Agenda1 have a long history of involvement in novel dose form development and have extensive knowledge and experience in this area, consequently they regularly combine a range of techniques to support their clients’ goals. This example included particle sizing, blending and content uniformity testing, in addition it involved the establishment of API micronization equipment inside a glove box to facilitate low humidity milling.
Early stage dose form development is an important task during drug product development as it precedes pre clinical efficacy and safety testing. Selection of an appropriate dose form is often a trade off between the route of action, dose form preference and practicality.
Dosage form design depends greatly on the physical properties of the active and compatible excipient components with the properties being closely linked to the final product specification such as uniformity, stability and mechanical durability. The majority of early stage formulation development work supported by Agenda1 is to understand the how the solubility of the product is impacted by changes to the physical form (size, surface area, porosity, amorphous nature, polymorph etc).
Agenda1 have a wide range of in house equipment that is maintained to pharmaceutical Good Manufacturing Practise (cGMP) standards operated by its team of experienced scientists.
In this example, the original sample (a pulmonary product) was processed using a micronizer to mill to a respirable size before being blended with a lactose carrier (all work carried out by Agenda 1).
Equipment used to carry out the work above included (both pre and post micronization);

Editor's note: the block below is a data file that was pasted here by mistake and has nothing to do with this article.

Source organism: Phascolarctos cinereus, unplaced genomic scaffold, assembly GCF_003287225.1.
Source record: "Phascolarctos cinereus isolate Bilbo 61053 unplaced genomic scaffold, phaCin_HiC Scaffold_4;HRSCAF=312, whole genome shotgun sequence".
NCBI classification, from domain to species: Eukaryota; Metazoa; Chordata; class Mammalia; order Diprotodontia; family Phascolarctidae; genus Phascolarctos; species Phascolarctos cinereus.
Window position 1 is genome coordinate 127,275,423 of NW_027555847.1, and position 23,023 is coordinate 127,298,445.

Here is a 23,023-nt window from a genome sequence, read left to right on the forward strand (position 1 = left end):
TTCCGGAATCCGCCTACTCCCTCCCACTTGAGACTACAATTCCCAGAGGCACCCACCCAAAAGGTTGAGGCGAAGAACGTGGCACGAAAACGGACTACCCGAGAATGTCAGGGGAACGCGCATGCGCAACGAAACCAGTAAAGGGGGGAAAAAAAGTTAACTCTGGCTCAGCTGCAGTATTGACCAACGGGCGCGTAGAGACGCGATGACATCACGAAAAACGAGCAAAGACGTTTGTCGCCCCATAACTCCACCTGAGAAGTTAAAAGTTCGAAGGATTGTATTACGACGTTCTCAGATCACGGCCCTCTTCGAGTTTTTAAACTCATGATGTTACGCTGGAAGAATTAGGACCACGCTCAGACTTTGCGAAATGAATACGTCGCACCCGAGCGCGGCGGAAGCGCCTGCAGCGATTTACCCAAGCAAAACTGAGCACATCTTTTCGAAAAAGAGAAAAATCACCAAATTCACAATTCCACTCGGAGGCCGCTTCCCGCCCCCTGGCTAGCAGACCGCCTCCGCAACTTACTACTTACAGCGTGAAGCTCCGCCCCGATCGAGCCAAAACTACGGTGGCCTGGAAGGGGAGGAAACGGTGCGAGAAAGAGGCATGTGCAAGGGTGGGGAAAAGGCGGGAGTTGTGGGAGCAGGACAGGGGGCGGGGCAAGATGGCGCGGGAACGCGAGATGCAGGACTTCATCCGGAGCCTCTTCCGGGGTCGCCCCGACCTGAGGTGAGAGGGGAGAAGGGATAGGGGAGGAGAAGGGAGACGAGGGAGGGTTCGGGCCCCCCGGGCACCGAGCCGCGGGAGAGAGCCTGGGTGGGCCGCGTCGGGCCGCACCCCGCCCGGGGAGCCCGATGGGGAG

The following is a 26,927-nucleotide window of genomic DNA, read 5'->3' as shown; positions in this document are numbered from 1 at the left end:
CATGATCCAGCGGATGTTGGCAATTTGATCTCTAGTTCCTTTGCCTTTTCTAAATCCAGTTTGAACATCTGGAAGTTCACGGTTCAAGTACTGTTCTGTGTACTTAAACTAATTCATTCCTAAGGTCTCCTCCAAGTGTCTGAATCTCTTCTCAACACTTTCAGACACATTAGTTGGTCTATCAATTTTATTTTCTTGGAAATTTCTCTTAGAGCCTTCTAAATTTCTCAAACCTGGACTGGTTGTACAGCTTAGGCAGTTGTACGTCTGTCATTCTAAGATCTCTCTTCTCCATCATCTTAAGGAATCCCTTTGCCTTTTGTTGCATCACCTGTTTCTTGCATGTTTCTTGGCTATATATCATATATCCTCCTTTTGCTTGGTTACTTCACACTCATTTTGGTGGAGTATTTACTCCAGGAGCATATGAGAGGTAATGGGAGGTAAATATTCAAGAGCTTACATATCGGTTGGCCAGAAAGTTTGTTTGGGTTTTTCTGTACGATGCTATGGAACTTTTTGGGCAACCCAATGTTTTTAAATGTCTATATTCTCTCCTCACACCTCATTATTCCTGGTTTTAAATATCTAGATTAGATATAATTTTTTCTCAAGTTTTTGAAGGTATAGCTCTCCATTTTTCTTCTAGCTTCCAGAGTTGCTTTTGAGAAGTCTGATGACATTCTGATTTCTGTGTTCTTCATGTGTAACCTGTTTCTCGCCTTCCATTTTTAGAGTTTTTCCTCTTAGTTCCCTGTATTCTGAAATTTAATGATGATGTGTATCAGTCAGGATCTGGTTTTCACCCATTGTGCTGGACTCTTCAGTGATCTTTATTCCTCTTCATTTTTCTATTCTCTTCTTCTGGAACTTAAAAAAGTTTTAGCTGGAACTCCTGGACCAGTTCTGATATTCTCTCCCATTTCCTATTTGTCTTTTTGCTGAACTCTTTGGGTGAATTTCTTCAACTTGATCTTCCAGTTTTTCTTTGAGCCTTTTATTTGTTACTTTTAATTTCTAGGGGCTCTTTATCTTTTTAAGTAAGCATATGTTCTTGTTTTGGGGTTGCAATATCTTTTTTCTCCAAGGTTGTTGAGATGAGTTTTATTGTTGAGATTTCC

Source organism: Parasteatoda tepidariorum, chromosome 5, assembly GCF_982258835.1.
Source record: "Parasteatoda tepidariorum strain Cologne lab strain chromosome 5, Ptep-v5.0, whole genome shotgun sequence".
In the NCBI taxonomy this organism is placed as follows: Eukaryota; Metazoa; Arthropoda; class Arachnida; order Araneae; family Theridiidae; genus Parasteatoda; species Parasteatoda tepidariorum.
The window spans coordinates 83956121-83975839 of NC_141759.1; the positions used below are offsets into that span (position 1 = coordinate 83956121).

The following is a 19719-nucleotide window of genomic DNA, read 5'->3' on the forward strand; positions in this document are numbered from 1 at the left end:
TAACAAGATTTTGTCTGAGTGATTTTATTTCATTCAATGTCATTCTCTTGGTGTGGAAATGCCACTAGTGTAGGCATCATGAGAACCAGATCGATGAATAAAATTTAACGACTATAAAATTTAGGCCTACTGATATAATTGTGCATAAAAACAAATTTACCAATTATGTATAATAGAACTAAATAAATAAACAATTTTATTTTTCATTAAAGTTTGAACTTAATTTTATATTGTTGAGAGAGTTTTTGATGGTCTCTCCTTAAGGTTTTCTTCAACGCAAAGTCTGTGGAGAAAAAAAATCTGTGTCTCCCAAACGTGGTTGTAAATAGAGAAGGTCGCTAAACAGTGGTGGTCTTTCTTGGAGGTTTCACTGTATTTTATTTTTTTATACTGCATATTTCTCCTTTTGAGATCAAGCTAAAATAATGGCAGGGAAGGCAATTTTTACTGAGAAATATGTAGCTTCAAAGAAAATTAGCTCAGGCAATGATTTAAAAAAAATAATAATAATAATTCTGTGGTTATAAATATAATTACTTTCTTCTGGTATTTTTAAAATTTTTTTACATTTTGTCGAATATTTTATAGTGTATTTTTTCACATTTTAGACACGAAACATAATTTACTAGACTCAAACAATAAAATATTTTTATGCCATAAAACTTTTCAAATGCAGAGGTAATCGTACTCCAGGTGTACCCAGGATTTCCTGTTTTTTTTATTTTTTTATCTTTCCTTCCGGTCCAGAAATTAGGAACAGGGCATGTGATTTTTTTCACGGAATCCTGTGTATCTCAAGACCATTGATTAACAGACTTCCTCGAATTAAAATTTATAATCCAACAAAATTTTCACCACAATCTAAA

DSC – Confirmed the physical structure of the material pre and post milling as the material could take in or lose moisture which could have impacted the form.
TGA – to determin non-specific solvent levels of the starting material before milling, and also ascertain the melting point to understand if there were specific risks when milling.
BET SSA – Determined the surface area of the particles after milling which helped determine the impact this factor might have on dissolution, and was indicative of the homogeneity of the sample after milling.
XRD – X-Ray Diffraction produced a diffraction pattern for a sample which was then compared to a starting material, to ensure that high levels of amorphicity had not been introduced during milling.
SEM – Allowed the exact structure of the material to be viewed by the client.
Particle Sizing – A key factor to ensure the particle were of respirable size
HPLC – after blending with lactose formulation was assessed for content uniformity at levels ranging between 5% w/w to 0.1% w/w.
In this example, the client supplied the Active Pharmaceutical Ingredient and requested that Agenda1 carry out low humidity milling which was carried out in a low humidity glove box.
Prior to milling, the starting material was fully characterized by Size, Surface Area, XRD, DSC and TGA. In addition an HPLC method was transferred into the laboratory.
The milled material was then measured for particle size, to ensure respirable particles had been manufactured. Whilst that work was proceeding, an HPLC method was adopted. After milling and checking that the material had remained crystalline, the API was blended at various concentration levels with a carrier material (lactose). This work was supported by Agenda1’s long history of involvement in pulmonary dose form development and understanding of the challenges in this area.
The subsequent blends were tested for content uniformity by HPLC before being released and supported by a certificate of analysis. This completion of this work was to a tightly defined, agreed timeline, as the material produced here was then passed to another laboratory for further work.